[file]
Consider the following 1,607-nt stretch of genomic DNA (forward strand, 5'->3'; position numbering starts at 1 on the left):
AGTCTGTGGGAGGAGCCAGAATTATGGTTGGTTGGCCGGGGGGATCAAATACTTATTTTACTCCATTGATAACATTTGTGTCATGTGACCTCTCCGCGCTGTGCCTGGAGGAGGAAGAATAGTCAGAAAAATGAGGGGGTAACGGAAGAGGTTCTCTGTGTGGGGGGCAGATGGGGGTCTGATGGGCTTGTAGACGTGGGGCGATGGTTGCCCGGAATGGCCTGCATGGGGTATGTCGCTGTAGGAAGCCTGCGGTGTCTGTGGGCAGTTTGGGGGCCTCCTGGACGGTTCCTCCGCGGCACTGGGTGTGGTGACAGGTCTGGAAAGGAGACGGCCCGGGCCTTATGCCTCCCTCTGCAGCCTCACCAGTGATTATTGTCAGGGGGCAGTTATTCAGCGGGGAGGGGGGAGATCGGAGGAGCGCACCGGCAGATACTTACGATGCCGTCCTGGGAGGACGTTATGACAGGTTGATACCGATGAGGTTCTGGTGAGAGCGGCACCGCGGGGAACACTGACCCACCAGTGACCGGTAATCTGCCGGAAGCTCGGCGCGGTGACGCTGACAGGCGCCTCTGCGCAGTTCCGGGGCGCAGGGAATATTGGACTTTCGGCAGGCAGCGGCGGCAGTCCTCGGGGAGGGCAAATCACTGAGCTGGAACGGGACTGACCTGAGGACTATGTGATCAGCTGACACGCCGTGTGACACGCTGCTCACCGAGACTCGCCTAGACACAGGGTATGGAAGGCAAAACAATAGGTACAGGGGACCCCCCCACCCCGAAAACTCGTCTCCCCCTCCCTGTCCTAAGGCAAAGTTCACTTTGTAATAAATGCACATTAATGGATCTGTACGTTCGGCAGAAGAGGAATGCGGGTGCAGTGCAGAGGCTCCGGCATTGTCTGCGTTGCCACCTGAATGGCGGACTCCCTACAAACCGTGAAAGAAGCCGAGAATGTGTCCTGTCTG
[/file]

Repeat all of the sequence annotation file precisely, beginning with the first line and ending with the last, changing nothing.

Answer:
Consider the following 1,607-nt stretch of genomic DNA (forward strand, 5'->3'; position numbering starts at 1 on the left):
AGTCTGTGGGAGGAGCCAGAATTATGGTTGGTTGGCCGGGGGGATCAAATACTTATTTTACTCCATTGATAACATTTGTGTCATGTGACCTCTCCGCGCTGTGCCTGGAGGAGGAAGAATAGTCAGAAAAATGAGGGGGTAACGGAAGAGGTTCTCTGTGTGGGGGGCAGATGGGGGTCTGATGGGCTTGTAGACGTGGGGCGATGGTTGCCCGGAATGGCCTGCATGGGGTATGTCGCTGTAGGAAGCCTGCGGTGTCTGTGGGCAGTTTGGGGGCCTCCTGGACGGTTCCTCCGCGGCACTGGGTGTGGTGACAGGTCTGGAAAGGAGACGGCCCGGGCCTTATGCCTCCCTCTGCAGCCTCACCAGTGATTATTGTCAGGGGGCAGTTATTCAGCGGGGAGGGGGGAGATCGGAGGAGCGCACCGGCAGATACTTACGATGCCGTCCTGGGAGGACGTTATGACAGGTTGATACCGATGAGGTTCTGGTGAGAGCGGCACCGCGGGGAACACTGACCCACCAGTGACCGGTAATCTGCCGGAAGCTCGGCGCGGTGACGCTGACAGGCGCCTCTGCGCAGTTCCGGGGCGCAGGGAATATTGGACTTTCGGCAGGCAGCGGCGGCAGTCCTCGGGGAGGGCAAATCACTGAGCTGGAACGGGACTGACCTGAGGACTATGTGATCAGCTGACACGCCGTGTGACACGCTGCTCACCGAGACTCGCCTAGACACAGGGTATGGAAGGCAAAACAATAGGTACAGGGGACCCCCCCACCCCGAAAACTCGTCTCCCCCTCCCTGTCCTAAGGCAAAGTTCACTTTGTAATAAATGCACATTAATGGATCTGTACGTTCGGCAGAAGAGGAATGCGGGTGCAGTGCAGAGGCTCCGGCATTGTCTGCGTTGCCACCTGAATGGCGGACTCCCTACAAACCGTGAAAGAAGCCGAGAATGTGTCCTGTCTG